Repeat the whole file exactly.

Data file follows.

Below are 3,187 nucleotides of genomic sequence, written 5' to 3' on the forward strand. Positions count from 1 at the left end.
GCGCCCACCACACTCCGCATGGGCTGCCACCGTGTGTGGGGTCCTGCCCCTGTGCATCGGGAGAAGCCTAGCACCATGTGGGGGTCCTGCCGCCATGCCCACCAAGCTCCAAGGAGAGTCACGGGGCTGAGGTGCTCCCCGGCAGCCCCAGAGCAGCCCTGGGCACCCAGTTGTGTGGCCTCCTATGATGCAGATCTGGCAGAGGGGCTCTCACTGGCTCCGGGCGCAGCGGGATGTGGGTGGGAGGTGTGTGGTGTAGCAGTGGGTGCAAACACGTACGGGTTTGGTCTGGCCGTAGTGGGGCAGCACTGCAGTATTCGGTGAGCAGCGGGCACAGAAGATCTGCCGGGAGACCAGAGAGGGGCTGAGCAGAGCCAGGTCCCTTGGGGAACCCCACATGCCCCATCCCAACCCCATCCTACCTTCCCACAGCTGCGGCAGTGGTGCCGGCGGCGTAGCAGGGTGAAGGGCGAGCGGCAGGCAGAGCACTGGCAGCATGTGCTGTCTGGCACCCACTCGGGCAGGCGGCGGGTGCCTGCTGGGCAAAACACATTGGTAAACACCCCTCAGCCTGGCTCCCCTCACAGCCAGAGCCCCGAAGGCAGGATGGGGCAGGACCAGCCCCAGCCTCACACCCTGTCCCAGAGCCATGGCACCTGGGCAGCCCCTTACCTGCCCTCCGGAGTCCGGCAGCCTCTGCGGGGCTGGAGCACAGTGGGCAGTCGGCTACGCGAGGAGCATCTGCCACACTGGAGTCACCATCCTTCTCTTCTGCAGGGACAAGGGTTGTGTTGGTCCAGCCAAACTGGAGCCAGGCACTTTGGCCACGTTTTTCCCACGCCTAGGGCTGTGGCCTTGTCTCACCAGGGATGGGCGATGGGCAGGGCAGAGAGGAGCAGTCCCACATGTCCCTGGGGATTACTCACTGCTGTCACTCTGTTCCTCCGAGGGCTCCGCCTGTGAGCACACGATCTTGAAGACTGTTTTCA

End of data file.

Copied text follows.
Below are 3,187 nucleotides of genomic sequence, written 5' to 3' on the forward strand. Positions count from 1 at the left end.
GCGCCCACCACACTCCGCATGGGCTGCCACCGTGTGTGGGGTCCTGCCCCTGTGCATCGGGAGAAGCCTAGCACCATGTGGGGGTCCTGCCGCCATGCCCACCAAGCTCCAAGGAGAGTCACGGGGCTGAGGTGCTCCCCGGCAGCCCCAGAGCAGCCCTGGGCACCCAGTTGTGTGGCCTCCTATGATGCAGATCTGGCAGAGGGGCTCTCACTGGCTCCGGGCGCAGCGGGATGTGGGTGGGAGGTGTGTGGTGTAGCAGTGGGTGCAAACACGTACGGGTTTGGTCTGGCCGTAGTGGGGCAGCACTGCAGTATTCGGTGAGCAGCGGGCACAGAAGATCTGCCGGGAGACCAGAGAGGGGCTGAGCAGAGCCAGGTCCCTTGGGGAACCCCACATGCCCCATCCCAACCCCATCCTACCTTCCCACAGCTGCGGCAGTGGTGCCGGCGGCGTAGCAGGGTGAAGGGCGAGCGGCAGGCAGAGCACTGGCAGCATGTGCTGTCTGGCACCCACTCGGGCAGGCGGCGGGTGCCTGCTGGGCAAAACACATTGGTAAACACCCCTCAGCCTGGCTCCCCTCACAGCCAGAGCCCCGAAGGCAGGATGGGGCAGGACCAGCCCCAGCCTCACACCCTGTCCCAGAGCCATGGCACCTGGGCAGCCCCTTACCTGCCCTCCGGAGTCCGGCAGCCTCTGCGGGGCTGGAGCACAGTGGGCAGTCGGCTACGCGAGGAGCATCTGCCACACTGGAGTCACCATCCTTCTCTTCTGCAGGGACAAGGGTTGTGTTGGTCCAGCCAAACTGGAGCCAGGCACTTTGGCCACGTTTTTCCCACGCCTAGGGCTGTGGCCTTGTCTCACCAGGGATGGGCGATGGGCAGGGCAGAGAGGAGCAGTCCCACATGTCCCTGGGGATTACTCACTGCTGTCACTCTGTTCCTCCGAGGGCTCCGCCTGTGAGCACACGATCTTGAAGACTGTTTTCA